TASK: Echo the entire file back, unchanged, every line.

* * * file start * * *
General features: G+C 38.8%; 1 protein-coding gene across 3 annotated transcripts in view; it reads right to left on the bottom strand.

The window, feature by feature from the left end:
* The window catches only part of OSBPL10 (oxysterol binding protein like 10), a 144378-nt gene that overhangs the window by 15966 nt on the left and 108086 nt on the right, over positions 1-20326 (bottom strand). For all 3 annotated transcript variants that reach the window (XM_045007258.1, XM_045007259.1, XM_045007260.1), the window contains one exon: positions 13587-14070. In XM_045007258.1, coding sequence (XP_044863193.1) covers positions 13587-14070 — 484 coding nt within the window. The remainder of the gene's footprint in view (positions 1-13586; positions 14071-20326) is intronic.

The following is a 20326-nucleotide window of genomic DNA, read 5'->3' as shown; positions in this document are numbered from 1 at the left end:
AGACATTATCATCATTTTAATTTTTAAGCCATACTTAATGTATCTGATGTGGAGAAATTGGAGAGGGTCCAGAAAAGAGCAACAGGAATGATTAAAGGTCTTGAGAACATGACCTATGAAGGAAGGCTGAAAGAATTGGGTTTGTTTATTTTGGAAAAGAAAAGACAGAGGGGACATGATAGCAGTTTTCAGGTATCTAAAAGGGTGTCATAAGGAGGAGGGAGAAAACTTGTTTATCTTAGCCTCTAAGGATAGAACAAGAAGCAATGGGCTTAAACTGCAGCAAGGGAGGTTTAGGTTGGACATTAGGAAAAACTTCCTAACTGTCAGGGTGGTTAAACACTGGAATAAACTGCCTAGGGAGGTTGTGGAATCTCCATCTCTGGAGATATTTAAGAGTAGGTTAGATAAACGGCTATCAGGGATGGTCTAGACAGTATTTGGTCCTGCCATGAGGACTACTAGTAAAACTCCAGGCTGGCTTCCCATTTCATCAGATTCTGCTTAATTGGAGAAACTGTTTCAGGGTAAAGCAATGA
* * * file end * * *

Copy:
General features: G+C 38.8%; 1 protein-coding gene across 3 annotated transcripts in view; it reads right to left on the bottom strand.

The window, feature by feature from the left end:
* The window catches only part of OSBPL10 (oxysterol binding protein like 10), a 144378-nt gene that overhangs the window by 15966 nt on the left and 108086 nt on the right, over positions 1-20326 (bottom strand). For all 3 annotated transcript variants that reach the window (XM_045007258.1, XM_045007259.1, XM_045007260.1), the window contains one exon: positions 13587-14070. In XM_045007258.1, coding sequence (XP_044863193.1) covers positions 13587-14070 — 484 coding nt within the window. The remainder of the gene's footprint in view (positions 1-13586; positions 14071-20326) is intronic.

The following is a 20326-nucleotide window of genomic DNA, read 5'->3' as shown; positions in this document are numbered from 1 at the left end:
AGACATTATCATCATTTTAATTTTTAAGCCATACTTAATGTATCTGATGTGGAGAAATTGGAGAGGGTCCAGAAAAGAGCAACAGGAATGATTAAAGGTCTTGAGAACATGACCTATGAAGGAAGGCTGAAAGAATTGGGTTTGTTTATTTTGGAAAAGAAAAGACAGAGGGGACATGATAGCAGTTTTCAGGTATCTAAAAGGGTGTCATAAGGAGGAGGGAGAAAACTTGTTTATCTTAGCCTCTAAGGATAGAACAAGAAGCAATGGGCTTAAACTGCAGCAAGGGAGGTTTAGGTTGGACATTAGGAAAAACTTCCTAACTGTCAGGGTGGTTAAACACTGGAATAAACTGCCTAGGGAGGTTGTGGAATCTCCATCTCTGGAGATATTTAAGAGTAGGTTAGATAAACGGCTATCAGGGATGGTCTAGACAGTATTTGGTCCTGCCATGAGGACTACTAGTAAAACTCCAGGCTGGCTTCCCATTTCATCAGATTCTGCTTAATTGGAGAAACTGTTTCAGGGTAAAGCAATGA